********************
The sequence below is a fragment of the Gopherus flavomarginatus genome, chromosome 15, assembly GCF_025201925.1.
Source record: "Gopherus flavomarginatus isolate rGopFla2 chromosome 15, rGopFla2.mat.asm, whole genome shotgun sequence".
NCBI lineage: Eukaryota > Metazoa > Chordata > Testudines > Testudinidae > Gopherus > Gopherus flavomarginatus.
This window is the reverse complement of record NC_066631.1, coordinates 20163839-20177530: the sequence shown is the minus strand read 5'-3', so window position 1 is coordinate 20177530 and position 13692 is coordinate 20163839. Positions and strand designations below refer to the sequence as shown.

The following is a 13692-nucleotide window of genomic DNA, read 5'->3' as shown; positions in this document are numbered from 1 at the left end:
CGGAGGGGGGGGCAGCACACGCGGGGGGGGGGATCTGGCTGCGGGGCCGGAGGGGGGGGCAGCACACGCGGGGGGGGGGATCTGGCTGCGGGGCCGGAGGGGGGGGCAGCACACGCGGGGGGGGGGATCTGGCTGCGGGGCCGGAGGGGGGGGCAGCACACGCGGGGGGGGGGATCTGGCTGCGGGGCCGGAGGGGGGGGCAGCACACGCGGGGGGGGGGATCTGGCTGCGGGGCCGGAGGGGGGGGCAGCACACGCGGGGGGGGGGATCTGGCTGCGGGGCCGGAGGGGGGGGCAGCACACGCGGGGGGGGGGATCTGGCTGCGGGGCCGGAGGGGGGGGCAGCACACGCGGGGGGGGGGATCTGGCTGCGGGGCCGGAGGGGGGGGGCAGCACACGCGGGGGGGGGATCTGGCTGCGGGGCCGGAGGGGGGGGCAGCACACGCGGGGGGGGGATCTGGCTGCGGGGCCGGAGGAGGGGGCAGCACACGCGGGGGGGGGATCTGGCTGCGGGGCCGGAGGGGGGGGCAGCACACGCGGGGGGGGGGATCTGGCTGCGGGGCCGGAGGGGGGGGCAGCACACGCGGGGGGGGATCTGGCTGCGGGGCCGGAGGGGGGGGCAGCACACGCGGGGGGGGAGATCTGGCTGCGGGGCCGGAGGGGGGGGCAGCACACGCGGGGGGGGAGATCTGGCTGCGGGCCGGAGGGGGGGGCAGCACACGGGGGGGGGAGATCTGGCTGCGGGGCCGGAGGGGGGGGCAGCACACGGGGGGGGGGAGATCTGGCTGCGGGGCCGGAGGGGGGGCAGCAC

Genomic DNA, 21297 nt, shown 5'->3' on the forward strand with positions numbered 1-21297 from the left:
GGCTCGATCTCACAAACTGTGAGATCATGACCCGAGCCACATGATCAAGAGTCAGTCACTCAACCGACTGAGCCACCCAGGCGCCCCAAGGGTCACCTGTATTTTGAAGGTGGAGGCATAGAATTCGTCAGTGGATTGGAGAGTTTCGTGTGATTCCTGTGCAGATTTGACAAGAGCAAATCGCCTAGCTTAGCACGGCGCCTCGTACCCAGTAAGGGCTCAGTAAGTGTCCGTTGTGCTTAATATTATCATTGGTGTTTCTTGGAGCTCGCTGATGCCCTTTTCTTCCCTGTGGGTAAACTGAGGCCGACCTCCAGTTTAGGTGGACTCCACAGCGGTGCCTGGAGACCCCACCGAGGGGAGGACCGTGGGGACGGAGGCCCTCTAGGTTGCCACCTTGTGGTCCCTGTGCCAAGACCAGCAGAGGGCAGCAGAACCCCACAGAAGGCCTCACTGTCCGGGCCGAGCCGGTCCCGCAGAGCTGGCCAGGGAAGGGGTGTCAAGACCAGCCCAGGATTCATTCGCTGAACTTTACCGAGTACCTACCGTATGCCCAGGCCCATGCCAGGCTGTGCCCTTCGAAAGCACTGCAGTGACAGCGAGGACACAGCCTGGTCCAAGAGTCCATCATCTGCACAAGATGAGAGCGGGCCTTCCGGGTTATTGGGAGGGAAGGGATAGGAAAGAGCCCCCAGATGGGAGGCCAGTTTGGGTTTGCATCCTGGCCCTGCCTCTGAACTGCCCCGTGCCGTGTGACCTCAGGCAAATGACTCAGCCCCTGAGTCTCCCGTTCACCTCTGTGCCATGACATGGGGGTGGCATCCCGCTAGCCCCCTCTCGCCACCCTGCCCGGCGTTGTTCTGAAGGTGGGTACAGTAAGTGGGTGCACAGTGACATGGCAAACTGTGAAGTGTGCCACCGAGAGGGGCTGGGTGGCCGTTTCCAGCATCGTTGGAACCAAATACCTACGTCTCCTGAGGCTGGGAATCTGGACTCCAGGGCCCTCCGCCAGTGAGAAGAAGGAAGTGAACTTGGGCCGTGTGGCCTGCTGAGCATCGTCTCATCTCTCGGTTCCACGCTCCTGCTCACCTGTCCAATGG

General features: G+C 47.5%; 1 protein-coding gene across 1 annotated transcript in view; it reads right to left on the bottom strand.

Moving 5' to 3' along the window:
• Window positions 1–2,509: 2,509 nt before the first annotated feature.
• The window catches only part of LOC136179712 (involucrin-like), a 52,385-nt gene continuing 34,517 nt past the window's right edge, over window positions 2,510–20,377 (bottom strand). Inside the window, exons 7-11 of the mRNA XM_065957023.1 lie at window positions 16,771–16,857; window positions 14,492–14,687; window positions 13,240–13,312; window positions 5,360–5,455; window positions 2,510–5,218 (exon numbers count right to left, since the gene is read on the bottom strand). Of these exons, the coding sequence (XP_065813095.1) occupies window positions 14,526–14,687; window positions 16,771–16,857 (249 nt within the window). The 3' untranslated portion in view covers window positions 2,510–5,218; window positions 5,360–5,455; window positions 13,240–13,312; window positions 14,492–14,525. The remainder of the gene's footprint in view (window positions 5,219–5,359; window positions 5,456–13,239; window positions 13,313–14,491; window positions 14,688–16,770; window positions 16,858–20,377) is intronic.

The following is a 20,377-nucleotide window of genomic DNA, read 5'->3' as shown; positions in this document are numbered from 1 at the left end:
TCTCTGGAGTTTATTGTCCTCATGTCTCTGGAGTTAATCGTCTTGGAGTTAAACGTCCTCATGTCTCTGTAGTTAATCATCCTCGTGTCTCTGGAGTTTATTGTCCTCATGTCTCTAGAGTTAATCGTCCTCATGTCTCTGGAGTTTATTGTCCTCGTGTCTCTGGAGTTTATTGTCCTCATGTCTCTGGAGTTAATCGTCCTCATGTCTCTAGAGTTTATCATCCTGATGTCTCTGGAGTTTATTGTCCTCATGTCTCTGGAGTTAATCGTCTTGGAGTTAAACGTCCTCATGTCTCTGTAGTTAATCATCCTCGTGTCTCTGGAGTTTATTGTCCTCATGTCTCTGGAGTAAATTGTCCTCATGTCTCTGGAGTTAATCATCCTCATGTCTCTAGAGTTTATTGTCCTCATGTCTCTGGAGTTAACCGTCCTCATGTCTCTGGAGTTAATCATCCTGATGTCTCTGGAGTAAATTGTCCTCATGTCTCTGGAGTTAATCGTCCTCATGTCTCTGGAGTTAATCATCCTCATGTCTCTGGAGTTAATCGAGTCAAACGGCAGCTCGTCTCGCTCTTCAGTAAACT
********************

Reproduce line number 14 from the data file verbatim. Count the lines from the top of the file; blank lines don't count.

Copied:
TCTCTGGAGTTTATTGTCCTCATGTCTCTGGAGTTAATCGTCTTGGAGTTAAACGTCCTCATGTCTCTGTAGTTAATCATCCTCGTGTCTCTGGAGTTTATTGTCCTCATGTCTCTAGAGTTAATCGTCCTCATGTCTCTGGAGTTTATTGTCCTCGTGTCTCTGGAGTTTATTGTCCTCATGTCTCTGGAGTTAATCGTCCTCATGTCTCTAGAGTTTATCATCCTGATGTCTCTGGAGTTTATTGTCCTCATGTCTCTGGAGTTAATCGTCTTGGAGTTAAACGTCCTCATGTCTCTGTAGTTAATCATCCTCGTGTCTCTGGAGTTTATTGTCCTCATGTCTCTGGAGTAAATTGTCCTCATGTCTCTGGAGTTAATCATCCTCATGTCTCTAGAGTTTATTGTCCTCATGTCTCTGGAGTTAACCGTCCTCATGTCTCTGGAGTTAATCATCCTGATGTCTCTGGAGTAAATTGTCCTCATGTCTCTGGAGTTAATCGTCCTCATGTCTCTGGAGTTAATCATCCTCATGTCTCTGGAGTTAATCGAGTCAAACGGCAGCTCGTCTCGCTCTTCAGTAAACT